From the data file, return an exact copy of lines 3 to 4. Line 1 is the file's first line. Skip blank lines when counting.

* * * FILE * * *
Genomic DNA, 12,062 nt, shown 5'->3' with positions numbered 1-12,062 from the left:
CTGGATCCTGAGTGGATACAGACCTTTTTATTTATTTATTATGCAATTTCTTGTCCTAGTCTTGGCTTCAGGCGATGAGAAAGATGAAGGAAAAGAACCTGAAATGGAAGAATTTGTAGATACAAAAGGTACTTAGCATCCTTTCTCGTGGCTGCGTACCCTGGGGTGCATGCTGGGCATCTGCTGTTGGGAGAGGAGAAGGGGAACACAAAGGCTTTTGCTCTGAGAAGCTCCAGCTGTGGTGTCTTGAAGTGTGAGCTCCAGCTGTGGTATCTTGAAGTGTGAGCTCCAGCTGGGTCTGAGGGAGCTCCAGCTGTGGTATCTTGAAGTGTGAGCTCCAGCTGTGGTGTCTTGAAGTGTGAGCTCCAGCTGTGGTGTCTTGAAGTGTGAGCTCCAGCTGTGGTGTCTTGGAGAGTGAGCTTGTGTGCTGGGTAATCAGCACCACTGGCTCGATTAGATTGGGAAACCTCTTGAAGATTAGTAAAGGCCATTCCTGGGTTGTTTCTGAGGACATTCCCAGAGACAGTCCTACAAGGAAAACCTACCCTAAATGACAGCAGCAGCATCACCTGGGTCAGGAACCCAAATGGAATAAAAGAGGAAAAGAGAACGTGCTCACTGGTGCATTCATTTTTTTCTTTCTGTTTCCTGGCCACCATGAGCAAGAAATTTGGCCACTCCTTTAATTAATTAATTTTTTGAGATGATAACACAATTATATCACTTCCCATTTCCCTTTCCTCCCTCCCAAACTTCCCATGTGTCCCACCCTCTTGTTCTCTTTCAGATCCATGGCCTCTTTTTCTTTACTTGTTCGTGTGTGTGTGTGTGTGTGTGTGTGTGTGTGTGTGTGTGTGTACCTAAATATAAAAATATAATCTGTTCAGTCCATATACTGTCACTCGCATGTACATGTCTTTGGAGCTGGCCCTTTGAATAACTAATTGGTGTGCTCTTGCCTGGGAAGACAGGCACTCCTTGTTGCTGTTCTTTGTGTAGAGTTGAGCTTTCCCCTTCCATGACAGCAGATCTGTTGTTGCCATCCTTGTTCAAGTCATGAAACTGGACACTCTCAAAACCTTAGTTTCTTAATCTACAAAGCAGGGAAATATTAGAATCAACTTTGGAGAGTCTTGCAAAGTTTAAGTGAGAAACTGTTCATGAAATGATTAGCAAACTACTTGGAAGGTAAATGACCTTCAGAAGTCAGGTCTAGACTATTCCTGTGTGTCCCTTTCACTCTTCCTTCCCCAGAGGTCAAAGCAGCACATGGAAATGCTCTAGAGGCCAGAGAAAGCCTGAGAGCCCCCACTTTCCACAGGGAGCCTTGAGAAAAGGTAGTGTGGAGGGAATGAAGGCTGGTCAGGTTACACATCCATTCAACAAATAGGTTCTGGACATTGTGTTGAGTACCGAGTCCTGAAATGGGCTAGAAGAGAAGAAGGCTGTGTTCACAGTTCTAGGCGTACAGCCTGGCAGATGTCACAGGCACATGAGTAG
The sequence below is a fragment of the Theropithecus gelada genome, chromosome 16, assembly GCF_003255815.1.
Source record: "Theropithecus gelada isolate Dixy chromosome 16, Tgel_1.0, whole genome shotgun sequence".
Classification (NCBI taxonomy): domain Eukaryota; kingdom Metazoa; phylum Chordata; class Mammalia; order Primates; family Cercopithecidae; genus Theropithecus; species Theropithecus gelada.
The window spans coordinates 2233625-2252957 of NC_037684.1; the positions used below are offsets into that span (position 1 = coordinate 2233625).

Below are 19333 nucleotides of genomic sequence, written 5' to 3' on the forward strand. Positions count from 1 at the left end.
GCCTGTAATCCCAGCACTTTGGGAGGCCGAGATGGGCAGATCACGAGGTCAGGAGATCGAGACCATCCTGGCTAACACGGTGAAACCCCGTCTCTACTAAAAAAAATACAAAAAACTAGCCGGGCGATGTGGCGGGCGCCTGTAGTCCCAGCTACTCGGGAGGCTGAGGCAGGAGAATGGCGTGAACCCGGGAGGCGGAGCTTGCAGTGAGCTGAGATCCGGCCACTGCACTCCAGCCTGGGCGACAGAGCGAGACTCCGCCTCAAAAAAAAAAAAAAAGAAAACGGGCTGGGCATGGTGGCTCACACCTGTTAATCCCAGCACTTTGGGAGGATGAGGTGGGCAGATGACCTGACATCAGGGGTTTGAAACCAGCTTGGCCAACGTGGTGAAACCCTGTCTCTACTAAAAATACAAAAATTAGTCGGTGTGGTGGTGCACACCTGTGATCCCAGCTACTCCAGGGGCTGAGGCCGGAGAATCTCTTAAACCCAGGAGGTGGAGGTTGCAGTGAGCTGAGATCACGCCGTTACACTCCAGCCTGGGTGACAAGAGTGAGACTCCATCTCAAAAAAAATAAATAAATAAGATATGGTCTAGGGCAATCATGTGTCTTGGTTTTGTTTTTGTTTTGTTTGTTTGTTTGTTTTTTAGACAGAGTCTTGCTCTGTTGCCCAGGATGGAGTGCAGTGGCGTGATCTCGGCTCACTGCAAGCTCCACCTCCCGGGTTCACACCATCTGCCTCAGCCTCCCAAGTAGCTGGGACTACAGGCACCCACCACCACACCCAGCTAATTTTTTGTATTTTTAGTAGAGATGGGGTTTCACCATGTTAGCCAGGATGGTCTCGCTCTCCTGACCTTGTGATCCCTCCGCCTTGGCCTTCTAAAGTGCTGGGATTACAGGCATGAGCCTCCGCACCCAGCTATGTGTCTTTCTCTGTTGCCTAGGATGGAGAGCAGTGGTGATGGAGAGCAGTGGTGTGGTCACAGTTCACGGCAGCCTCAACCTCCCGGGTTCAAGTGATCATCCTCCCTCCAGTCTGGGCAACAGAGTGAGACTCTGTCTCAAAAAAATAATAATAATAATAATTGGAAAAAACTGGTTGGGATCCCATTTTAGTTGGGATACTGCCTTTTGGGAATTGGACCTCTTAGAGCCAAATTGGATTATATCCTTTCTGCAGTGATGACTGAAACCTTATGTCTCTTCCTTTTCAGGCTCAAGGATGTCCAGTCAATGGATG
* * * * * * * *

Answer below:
The sequence below is a fragment of the Theropithecus gelada genome, chromosome 16, assembly GCF_003255815.1.
Source record: "Theropithecus gelada isolate Dixy chromosome 16, Tgel_1.0, whole genome shotgun sequence".